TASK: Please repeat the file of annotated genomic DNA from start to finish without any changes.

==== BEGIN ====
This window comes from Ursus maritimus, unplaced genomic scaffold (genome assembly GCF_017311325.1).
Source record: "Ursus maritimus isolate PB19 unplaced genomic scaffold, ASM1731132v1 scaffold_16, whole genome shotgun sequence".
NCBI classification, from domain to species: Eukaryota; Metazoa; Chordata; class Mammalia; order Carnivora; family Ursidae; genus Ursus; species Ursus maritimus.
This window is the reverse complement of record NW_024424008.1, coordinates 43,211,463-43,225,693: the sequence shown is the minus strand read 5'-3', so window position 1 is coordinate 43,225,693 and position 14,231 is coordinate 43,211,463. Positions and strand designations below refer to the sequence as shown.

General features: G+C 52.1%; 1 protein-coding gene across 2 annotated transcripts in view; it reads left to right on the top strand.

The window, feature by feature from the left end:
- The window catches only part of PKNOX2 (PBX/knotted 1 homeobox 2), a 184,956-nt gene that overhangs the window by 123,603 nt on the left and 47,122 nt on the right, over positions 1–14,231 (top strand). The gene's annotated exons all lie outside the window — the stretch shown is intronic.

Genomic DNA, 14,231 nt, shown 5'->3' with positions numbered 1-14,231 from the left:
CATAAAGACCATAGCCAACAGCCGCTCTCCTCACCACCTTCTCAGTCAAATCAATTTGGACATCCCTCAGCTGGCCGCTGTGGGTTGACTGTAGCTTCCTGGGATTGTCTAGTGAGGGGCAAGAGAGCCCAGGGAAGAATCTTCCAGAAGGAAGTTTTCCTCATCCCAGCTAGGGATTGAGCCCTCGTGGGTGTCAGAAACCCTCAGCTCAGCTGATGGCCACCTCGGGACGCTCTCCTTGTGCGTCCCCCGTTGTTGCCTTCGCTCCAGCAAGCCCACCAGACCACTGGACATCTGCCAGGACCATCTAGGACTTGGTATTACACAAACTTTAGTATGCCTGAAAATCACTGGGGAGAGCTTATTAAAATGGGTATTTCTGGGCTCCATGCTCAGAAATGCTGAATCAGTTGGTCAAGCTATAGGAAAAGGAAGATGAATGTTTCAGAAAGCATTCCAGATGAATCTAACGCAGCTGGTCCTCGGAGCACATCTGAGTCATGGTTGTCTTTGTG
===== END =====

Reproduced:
This window comes from Ursus maritimus, unplaced genomic scaffold (genome assembly GCF_017311325.1).
Source record: "Ursus maritimus isolate PB19 unplaced genomic scaffold, ASM1731132v1 scaffold_16, whole genome shotgun sequence".
NCBI classification, from domain to species: Eukaryota; Metazoa; Chordata; class Mammalia; order Carnivora; family Ursidae; genus Ursus; species Ursus maritimus.
This window is the reverse complement of record NW_024424008.1, coordinates 43,211,463-43,225,693: the sequence shown is the minus strand read 5'-3', so window position 1 is coordinate 43,225,693 and position 14,231 is coordinate 43,211,463. Positions and strand designations below refer to the sequence as shown.

General features: G+C 52.1%; 1 protein-coding gene across 2 annotated transcripts in view; it reads left to right on the top strand.

The window, feature by feature from the left end:
- The window catches only part of PKNOX2 (PBX/knotted 1 homeobox 2), a 184,956-nt gene that overhangs the window by 123,603 nt on the left and 47,122 nt on the right, over positions 1–14,231 (top strand). The gene's annotated exons all lie outside the window — the stretch shown is intronic.

Genomic DNA, 14,231 nt, shown 5'->3' with positions numbered 1-14,231 from the left:
CATAAAGACCATAGCCAACAGCCGCTCTCCTCACCACCTTCTCAGTCAAATCAATTTGGACATCCCTCAGCTGGCCGCTGTGGGTTGACTGTAGCTTCCTGGGATTGTCTAGTGAGGGGCAAGAGAGCCCAGGGAAGAATCTTCCAGAAGGAAGTTTTCCTCATCCCAGCTAGGGATTGAGCCCTCGTGGGTGTCAGAAACCCTCAGCTCAGCTGATGGCCACCTCGGGACGCTCTCCTTGTGCGTCCCCCGTTGTTGCCTTCGCTCCAGCAAGCCCACCAGACCACTGGACATCTGCCAGGACCATCTAGGACTTGGTATTACACAAACTTTAGTATGCCTGAAAATCACTGGGGAGAGCTTATTAAAATGGGTATTTCTGGGCTCCATGCTCAGAAATGCTGAATCAGTTGGTCAAGCTATAGGAAAAGGAAGATGAATGTTTCAGAAAGCATTCCAGATGAATCTAACGCAGCTGGTCCTCGGAGCACATCTGAGTCATGGTTGTCTTTGTG